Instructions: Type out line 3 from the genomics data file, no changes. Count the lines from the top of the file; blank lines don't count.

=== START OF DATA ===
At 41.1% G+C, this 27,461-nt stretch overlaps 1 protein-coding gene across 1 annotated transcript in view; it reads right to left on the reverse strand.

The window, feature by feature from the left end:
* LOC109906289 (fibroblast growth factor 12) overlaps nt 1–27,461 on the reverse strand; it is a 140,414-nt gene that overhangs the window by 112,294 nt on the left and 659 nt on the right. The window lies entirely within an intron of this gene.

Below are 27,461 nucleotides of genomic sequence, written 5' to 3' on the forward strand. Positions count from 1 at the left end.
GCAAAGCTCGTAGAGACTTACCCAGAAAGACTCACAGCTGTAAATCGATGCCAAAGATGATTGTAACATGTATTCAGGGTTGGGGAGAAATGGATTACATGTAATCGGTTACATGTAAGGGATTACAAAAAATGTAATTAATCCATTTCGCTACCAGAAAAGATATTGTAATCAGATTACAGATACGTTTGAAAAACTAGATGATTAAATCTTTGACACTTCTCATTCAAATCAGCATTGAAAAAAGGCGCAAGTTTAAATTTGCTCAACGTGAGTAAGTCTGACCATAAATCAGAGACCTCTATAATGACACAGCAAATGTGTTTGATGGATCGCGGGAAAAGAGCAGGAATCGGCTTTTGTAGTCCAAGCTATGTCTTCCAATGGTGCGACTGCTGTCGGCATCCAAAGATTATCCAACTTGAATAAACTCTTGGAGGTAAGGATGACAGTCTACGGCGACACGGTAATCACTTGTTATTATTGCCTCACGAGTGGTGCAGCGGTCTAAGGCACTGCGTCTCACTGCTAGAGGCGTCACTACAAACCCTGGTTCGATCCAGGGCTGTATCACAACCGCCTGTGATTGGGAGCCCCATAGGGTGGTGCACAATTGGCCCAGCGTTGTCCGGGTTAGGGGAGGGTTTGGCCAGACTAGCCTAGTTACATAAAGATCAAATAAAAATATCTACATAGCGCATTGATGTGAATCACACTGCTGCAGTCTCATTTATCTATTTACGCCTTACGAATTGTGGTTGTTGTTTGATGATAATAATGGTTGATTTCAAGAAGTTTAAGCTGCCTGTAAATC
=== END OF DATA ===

* LOC109906289 (fibroblast growth factor 12) overlaps nt 1–27,461 on the reverse strand; it is a 140,414-nt gene that overhangs the window by 112,294 nt on the left and 659 nt on the right. The window lies entirely within an intron of this gene.